MONTGOMERY — After a long day that ran into the night hours and the following day, the Alabama Legislature voted to approve the $8.8 billion Education Trust Fund (ETF) budget and $2.8 billion supplemental for the 2024 fiscal year.

The bill took up lengthy debate in the House on Thursday, in which the body applied several committee and floor amendments to the respective budget bills. After the Senate declined to concur with the House amendments, the two bodies met in conference committee to negotiate differences.

The conference committee ran so long that the legislature gaveled out Thursday, only to gavel back in at 12:01 Friday morning.

After all was finished, the legislature approved the state general fund and education trust fund for FY24, along with the supplemental appropriations for both budgets.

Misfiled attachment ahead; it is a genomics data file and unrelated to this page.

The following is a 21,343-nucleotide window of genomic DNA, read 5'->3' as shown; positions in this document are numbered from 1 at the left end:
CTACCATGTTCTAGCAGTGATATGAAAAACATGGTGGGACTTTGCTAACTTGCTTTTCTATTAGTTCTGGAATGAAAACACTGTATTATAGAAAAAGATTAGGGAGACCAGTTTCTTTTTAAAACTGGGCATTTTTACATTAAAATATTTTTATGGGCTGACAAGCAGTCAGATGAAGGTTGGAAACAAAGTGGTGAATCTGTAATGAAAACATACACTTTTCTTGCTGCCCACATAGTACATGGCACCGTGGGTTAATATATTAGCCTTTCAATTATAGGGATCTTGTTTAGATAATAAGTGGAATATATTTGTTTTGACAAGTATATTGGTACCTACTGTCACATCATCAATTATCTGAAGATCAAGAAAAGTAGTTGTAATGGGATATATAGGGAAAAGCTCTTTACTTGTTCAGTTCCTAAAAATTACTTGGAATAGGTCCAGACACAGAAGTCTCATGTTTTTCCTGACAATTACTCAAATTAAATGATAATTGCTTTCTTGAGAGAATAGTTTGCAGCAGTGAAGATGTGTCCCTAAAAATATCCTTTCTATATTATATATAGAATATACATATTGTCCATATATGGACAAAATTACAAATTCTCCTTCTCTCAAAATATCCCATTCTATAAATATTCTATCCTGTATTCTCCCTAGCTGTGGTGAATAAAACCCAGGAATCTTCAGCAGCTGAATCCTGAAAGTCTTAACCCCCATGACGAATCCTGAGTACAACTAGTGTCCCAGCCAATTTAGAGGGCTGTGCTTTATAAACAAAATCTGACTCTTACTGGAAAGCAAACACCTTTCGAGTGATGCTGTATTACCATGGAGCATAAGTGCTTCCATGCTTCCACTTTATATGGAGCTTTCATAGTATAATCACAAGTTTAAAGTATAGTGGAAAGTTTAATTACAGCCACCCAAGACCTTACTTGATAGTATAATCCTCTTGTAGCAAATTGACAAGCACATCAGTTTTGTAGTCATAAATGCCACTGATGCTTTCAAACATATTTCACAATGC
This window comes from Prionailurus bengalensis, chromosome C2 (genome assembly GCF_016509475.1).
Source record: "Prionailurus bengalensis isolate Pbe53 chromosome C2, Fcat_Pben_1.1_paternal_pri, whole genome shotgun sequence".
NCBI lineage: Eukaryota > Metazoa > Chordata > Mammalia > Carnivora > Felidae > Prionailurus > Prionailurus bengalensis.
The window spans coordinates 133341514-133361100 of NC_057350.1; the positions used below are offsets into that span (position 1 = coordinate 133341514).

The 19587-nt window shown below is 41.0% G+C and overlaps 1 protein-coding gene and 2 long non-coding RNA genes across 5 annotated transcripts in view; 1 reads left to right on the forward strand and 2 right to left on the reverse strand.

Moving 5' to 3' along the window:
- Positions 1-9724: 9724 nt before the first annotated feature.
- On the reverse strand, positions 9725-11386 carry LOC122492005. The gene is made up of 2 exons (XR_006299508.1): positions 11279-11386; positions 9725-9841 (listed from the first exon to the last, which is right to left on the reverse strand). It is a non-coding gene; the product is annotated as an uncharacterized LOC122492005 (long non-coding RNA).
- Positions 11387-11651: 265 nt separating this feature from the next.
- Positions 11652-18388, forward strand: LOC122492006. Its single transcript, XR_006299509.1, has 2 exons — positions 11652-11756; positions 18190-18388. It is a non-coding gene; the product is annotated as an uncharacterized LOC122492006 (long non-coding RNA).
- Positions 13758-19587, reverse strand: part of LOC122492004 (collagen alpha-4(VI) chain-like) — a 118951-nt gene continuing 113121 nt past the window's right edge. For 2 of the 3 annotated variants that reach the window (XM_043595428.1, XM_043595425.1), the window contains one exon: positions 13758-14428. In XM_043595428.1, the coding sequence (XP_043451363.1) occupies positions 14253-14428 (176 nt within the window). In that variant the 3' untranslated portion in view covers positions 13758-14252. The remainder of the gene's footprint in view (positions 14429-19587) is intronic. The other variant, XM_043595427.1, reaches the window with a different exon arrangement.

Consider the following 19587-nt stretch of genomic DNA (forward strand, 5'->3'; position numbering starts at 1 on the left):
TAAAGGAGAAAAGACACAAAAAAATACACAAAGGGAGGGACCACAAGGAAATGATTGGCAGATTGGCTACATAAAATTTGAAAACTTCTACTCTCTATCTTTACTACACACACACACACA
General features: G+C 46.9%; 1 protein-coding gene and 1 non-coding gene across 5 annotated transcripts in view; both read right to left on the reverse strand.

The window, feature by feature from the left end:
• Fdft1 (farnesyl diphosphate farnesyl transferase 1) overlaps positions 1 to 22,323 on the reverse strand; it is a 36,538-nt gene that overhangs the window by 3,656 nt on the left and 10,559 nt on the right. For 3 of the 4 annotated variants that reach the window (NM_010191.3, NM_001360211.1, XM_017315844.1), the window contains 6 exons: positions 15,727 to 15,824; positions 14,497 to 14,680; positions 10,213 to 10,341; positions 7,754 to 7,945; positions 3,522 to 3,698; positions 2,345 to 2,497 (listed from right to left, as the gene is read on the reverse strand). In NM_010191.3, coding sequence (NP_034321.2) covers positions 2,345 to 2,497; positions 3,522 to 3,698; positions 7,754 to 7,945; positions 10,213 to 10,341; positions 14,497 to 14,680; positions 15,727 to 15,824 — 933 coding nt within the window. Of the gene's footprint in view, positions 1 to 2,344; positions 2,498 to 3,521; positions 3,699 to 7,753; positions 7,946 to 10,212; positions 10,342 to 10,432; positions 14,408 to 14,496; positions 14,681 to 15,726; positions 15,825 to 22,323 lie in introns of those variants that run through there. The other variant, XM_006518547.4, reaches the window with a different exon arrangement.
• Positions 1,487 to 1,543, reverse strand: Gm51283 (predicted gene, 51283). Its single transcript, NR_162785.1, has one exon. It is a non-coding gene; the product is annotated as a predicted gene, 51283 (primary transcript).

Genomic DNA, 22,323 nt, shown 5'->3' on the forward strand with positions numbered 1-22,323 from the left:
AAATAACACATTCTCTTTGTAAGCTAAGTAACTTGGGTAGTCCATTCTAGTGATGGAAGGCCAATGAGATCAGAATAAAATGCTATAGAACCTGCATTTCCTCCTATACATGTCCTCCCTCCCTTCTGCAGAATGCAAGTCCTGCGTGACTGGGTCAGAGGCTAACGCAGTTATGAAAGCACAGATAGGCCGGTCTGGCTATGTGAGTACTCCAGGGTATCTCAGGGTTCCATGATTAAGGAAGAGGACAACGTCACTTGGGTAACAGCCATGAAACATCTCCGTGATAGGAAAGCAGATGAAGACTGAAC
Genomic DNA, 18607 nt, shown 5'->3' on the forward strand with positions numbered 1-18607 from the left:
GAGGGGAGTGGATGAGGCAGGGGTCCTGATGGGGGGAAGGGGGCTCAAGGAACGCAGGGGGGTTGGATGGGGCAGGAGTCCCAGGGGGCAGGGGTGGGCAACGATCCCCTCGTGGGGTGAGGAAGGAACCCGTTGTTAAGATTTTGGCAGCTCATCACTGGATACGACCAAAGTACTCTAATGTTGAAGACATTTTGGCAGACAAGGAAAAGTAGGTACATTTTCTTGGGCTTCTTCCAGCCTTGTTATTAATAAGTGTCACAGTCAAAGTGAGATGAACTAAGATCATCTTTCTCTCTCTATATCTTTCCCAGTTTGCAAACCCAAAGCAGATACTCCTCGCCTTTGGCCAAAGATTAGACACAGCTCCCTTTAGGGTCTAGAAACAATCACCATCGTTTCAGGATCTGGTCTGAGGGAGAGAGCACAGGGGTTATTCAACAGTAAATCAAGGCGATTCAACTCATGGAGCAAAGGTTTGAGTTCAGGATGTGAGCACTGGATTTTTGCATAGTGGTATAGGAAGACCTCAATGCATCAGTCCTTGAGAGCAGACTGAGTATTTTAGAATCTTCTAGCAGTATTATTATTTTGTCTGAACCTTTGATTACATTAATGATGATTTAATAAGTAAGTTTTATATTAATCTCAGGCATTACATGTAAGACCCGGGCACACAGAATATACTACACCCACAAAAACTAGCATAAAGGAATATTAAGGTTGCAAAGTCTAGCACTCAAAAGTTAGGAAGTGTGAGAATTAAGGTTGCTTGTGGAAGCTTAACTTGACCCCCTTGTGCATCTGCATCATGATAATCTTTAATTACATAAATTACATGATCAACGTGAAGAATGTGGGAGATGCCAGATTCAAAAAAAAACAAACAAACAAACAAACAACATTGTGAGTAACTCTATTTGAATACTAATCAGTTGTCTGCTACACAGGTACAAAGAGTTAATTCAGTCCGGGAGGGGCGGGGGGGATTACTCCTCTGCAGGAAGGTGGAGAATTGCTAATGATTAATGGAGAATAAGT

The ETF maintained over $100 million in prison funding, which education budget committee chairman State Rep. Danny Garrett (R-Trussville) insisted was for educational facilities for inmates.

Attached to the ETF supplemental were the long-debated tax rebates, which went through several fluctuations through the

The House changed the initial rebate to $210 for a single filer and 420 for married filing jointly. After the conference committee between the House and Senate, the number was changed to $150 for single filers and $300 for married voters filing jointly.  

Both the ETF and the ETF supplemental passed the House unanimously.

In the House, the only "no" vote came from State Rep. Tracy Estes (R-Winfield), who opposed the $100 million in appropriations for prisons. Estes opposed the bill before it went to the conference committee but says he accidentally voted "yes" when it came for a final vote in the House.

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